Between these two issues choice must be made. Adopting God’s word for our law, we have the Baptist Church and its history. Adopting the authority of human tradition, we have the Church of Rome and its history, with its inevitable reaction from absolutism into rationalism.
No other alternative is left us.
To God’s word then we turn, and learn the founding and organizing of that body of Christ, whose history through the ages is to be the fullness of him who filleth all in all. The New Testament gives us the church complete. The stone cut out of the mountain without hands, needs no modern workman’s tool to add an after-finish of higher beauty.
The New Covenant, written in the hearts of a people who are each personally taught of God, and have each a living faith, and who, from the least of them to the greatest, all know the Lord, has been once divinely sealed, and no man need amend or improve it. Surely it is enough to make this our model, and live and walk and act in Christ’s church, as he himself lived and taught with his apostles. If not, who will show us a more excellent way?
The first or formative period of Church History is that of the Apostolic Church.
In this, Christ is the central figure, its head and life and light. In his advent, the fullness of time was come, and the kingdom of heaven set up. By him, the nucleus of the church was gathered and fed and taught its laws and ordinances were given it by himself. By his atoning blood, he cemented its structure, and fixed its foundations deep on the everlasting love and purpose of God.
The spiritual power which should be its means of growth was imparted to it by him; and all its order and symmetry were unfolded by inspired apostles, guided by the Holy Spirit, so that when the labors of the apostles were ended, Christ’s church was complete in every essential requirement for all time. Then he sealed up its divine charter, never to be added to nor taken from, and sent it forth upon its earthly mission. And no age nor exigency has shown the need of a new feature in its constitution, or shape, or spirit, which the church had not when the volume of inspiration closed.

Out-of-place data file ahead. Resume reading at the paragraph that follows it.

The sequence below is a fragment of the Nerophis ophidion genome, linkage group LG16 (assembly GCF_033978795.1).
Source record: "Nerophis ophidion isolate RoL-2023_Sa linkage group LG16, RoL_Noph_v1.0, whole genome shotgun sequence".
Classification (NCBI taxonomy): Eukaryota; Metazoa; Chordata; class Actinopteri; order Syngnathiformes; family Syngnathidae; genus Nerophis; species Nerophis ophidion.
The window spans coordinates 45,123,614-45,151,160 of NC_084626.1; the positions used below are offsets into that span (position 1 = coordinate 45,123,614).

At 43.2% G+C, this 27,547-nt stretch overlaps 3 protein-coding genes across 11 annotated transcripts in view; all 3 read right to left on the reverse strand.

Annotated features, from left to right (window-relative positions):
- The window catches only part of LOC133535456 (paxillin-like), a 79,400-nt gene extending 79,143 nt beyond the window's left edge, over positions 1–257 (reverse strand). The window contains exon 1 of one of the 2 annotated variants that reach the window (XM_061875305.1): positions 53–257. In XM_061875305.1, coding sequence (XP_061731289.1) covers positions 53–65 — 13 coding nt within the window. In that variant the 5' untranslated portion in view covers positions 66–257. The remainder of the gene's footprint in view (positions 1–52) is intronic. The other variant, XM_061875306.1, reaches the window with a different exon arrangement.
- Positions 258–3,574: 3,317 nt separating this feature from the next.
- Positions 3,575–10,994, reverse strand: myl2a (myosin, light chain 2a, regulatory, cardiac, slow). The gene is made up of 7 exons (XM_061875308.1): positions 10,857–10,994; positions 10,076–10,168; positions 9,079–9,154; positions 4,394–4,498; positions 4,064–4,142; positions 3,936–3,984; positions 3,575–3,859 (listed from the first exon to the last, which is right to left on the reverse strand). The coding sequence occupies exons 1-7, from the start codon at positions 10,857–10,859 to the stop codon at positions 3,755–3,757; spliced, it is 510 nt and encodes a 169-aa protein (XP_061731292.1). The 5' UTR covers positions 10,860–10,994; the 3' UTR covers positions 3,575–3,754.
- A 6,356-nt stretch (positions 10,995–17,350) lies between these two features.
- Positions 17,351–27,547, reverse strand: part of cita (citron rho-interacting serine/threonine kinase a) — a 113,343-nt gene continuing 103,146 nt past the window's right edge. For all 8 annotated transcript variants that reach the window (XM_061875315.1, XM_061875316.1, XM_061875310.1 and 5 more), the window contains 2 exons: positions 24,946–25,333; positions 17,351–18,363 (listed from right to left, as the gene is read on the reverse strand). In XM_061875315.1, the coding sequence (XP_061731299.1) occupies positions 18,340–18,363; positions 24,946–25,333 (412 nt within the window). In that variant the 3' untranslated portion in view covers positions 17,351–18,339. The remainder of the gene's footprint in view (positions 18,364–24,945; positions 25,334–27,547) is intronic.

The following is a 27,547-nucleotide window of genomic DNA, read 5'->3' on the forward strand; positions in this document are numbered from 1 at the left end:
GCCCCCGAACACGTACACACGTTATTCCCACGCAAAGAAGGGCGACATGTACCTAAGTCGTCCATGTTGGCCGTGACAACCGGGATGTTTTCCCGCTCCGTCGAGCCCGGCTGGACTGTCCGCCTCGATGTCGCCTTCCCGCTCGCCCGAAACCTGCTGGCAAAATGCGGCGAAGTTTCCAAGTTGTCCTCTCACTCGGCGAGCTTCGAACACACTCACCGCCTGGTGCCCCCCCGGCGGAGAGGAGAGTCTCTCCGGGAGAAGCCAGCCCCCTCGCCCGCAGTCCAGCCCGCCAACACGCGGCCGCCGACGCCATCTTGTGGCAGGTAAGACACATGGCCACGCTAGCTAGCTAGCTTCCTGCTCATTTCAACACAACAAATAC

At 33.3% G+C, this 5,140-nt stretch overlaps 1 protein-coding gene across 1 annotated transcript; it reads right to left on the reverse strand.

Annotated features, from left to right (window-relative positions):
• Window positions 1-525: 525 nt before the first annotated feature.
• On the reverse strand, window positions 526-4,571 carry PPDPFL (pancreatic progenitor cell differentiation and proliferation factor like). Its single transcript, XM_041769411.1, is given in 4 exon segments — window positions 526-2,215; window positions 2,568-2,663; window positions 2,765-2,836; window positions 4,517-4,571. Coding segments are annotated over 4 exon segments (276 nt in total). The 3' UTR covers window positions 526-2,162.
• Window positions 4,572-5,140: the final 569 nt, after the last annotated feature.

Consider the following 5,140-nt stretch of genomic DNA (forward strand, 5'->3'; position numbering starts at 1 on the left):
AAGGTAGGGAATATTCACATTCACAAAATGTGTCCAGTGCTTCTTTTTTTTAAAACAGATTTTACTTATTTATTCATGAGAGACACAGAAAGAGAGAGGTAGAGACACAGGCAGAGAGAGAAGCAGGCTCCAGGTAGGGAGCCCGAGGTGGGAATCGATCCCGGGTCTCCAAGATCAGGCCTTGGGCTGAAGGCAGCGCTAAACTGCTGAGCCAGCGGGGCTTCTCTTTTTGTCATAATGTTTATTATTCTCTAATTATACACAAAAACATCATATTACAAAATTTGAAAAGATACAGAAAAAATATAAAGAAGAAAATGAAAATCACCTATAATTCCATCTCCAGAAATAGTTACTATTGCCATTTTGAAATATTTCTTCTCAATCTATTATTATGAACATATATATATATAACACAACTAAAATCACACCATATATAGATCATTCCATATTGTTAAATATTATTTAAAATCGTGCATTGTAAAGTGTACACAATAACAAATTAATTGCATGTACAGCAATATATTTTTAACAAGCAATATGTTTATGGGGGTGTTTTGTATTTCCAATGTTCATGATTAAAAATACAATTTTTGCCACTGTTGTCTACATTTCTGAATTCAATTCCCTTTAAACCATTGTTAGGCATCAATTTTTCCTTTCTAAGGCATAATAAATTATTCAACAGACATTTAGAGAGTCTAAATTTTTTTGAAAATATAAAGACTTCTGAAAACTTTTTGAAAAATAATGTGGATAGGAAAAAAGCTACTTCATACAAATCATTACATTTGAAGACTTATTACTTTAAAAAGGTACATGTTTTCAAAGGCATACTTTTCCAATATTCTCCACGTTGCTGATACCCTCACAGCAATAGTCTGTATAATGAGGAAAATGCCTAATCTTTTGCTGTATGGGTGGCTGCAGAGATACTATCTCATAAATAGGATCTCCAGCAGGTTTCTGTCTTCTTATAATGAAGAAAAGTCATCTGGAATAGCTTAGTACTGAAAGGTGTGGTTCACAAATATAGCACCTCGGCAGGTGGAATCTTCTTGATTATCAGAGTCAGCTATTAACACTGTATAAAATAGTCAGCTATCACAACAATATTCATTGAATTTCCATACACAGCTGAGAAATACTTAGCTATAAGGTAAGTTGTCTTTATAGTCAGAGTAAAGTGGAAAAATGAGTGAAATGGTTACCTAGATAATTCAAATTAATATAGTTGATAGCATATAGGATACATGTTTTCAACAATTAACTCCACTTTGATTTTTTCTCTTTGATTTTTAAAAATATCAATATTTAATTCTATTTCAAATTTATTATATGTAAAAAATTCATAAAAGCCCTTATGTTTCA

Thus the history of the Apostolic Church is, in no true sense, rudimentary or incomplete, and after ages have added literally nothing to the church, except that, by its own inherent living, power, and growth, it spreads more and more widely to fill the world.
This apostolic period shows us, in the life and labors of Christ and his apostles, the source and organic development of the church: in their teachings and writings, its inner life, and the development of its doctrine; while lastly, in their prophecies, we have given to us the errors and corruptions which should assail it, and an outline of those mighty events which were to mark its progress through time, and a glimpse of the glories to which it should at last arrive.
Was the Apostolic Church Baptist?
I reply that as regards modern names, sects, and divisions, there were none. Christ’s seamless mantle had not yet been rent in twain. But the reality of a perfect Baptist church was there; and ever since have our churches made it their pattern, and their first obligation is to conform to this God-given ensample.
1 The Madison Avenue Lectures (Philadelphia, PA: American Baptist Publication Society, 1867; reprint, Watertown, WI: Roger Williams Heritage Archive, 2003), 315 – 319.
Tyler Robbins is a graduate of Maranatha Baptist Seminary, a DMin student at Central Seminary (Plymouth, MN) and a bi-vocational pastor at Sleater Kinney Road Baptist Church, in Olympia WA. He also works in State government. He blogs as the Eccentric Fundamentalist and is the author of What’s It Mean to be a Baptist?